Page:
(director: Martin Scorsese; screenwriters: William Monahan/based on the movie screenplay Infernal Affairs by Alan Mak and Felix Chong; cinematographer: Michael Ballhaus; editor: Thelma Schoonmaker; music: Howard Shore; cast: Leonardo DiCaprio (Billy Costigan), Matt Damon (Colin Sullivan), Jack Nicholson (Frank Costello), Mark Wahlberg (Sergeant Dignam), Martin Sheen (Captain Queenan), Ray Winstone (Mr. French), Vera Farmiga (Madolyn), Anthony Anderson (Brown), Alec Baldwin (Captain Ellerby), James Badge Dale (Barrigan), David Patrick O’Hara (Fitzy), Mark Rolston (Delahunt), Kevin Corrigan (Cousin Sean); Runtime: 150; MPAA Rating: R; producers: Brad Grey/Jennifer Aniston/Graham King/Brad Pitt/Martin Scorsese; Warner Brothers; 2006)
“… managing to convey nothing for the mind or soul in its over two hours of excessive overkill.”

Reviewed by Dennis Schwartz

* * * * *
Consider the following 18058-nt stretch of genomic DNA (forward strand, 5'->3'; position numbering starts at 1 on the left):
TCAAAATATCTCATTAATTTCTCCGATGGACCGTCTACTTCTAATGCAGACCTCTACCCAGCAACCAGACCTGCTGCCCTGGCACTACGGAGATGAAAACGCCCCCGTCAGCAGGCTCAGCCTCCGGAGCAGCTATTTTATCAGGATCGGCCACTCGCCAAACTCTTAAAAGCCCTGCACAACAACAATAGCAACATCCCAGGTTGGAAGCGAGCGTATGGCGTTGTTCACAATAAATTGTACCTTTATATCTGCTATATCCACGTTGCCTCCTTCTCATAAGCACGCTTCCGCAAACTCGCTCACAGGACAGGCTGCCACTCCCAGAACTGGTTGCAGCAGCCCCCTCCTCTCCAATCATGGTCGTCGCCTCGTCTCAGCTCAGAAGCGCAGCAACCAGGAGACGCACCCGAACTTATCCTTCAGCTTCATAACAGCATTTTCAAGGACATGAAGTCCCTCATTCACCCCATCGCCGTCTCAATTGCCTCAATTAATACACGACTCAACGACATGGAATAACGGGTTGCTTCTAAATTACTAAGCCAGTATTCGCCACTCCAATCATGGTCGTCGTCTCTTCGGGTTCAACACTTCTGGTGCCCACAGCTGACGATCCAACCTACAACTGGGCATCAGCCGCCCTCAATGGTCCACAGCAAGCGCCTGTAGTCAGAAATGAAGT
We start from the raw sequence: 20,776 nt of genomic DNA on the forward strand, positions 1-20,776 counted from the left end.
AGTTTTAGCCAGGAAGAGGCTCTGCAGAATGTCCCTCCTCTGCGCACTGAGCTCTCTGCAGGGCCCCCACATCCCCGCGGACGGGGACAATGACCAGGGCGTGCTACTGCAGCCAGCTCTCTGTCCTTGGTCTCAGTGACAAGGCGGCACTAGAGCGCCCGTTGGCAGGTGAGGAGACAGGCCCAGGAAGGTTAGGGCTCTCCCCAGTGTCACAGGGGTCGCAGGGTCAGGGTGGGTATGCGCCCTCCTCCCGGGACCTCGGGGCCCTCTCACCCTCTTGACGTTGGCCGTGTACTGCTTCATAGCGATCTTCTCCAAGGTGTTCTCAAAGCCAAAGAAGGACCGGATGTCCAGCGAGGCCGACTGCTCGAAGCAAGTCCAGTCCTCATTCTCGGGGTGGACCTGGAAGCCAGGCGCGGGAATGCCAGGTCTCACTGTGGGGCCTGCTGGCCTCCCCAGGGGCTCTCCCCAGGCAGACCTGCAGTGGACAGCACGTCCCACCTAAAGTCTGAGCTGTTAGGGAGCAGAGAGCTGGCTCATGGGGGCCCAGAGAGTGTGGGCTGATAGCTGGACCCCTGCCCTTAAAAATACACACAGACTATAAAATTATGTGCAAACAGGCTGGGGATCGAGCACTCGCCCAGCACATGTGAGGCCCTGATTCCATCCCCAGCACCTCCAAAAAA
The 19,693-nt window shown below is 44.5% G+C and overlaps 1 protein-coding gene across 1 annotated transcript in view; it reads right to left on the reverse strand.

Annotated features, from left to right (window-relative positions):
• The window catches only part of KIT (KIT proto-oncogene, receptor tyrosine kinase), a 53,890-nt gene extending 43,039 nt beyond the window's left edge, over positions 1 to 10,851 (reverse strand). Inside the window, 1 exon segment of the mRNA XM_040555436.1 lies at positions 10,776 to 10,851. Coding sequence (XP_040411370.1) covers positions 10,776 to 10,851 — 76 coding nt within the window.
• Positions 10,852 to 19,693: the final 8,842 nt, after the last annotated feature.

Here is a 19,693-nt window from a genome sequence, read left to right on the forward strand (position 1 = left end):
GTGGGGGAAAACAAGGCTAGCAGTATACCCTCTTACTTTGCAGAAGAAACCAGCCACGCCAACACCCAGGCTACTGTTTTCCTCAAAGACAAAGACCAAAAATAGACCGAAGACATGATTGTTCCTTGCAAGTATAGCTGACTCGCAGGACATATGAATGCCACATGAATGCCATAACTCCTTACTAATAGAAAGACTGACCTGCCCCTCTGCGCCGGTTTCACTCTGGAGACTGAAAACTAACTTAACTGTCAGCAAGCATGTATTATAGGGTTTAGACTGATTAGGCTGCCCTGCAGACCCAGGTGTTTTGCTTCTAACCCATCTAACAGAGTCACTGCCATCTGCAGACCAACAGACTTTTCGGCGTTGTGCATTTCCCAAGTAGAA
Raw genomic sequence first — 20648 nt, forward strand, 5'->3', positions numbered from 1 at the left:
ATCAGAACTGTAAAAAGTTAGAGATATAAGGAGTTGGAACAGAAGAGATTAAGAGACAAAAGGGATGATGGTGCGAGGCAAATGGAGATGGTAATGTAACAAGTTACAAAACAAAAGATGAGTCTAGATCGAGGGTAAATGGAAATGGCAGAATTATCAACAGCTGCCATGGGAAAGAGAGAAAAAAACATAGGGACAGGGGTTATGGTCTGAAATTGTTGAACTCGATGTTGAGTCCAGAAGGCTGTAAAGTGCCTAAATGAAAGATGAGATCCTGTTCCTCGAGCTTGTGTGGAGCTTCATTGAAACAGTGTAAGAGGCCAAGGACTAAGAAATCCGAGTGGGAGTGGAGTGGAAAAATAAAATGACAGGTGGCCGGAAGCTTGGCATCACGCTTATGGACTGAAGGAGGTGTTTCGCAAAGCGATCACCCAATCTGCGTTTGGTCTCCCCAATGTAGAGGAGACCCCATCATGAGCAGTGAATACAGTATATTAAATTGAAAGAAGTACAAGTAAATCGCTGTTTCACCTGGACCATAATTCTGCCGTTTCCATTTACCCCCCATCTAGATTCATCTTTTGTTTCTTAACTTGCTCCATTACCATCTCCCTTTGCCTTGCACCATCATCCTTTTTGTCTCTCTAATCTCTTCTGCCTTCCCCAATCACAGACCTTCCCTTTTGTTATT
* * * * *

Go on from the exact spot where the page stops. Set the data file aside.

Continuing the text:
Director Martin Scorsese (“Taxi Driver”/”Raging Bull”/”GoodFellas”/”Mean Streets”) takes another crack at a violent urban drama after straying from that familiar turf with his last two films “The Aviator” and “Gangs of New York”; it’s the kind of pugnacious subject-matter he has earned his legendary rep on. The uneven screenplay is by William Monahan, who keeps it strictly an action-packed gratuitous splatter film and fails to give it any gravitas. It’s inspired by the popular 2002 Hong Kong action thriller Infernal Affairs, a pic that was slightly better. This commercial film is well-crafted, stunningly photographed by Michael Ballhaus and excellently edited by Thelma Schoonmaker, but stumbles by leaning too much on a high body count and a campy misplaced hammy performance by Jack Nicholson (basically doing his The Joker role again) as the villain who fails to be scary as he shoots only for ghoulish humor (the crime boss’s second in command, Ray Winstone, is much more menacing and his performance fits more comfortably into the film’s violent scope). Scorsese keeps it hipster-like vulgar and always lively as he shifts from the mean streets of New York to South Boston (chronicling an Irish organized crime family), and builds an ugly cop story about a rat against a mole. Shot in a stylishly frenetic pace, giving one little pause to take in the story with any serious thought, has nevertheless appealed to many of my film critic colleagues, some even calling it great film-making. But for me, for all its heavy breathing and its many Scorsese signature moments, it had no emotional impact and no profundity; in fact, it’s as light as a feather–managing to convey nothing for the mind or soul in its over two hours of excessive overkill.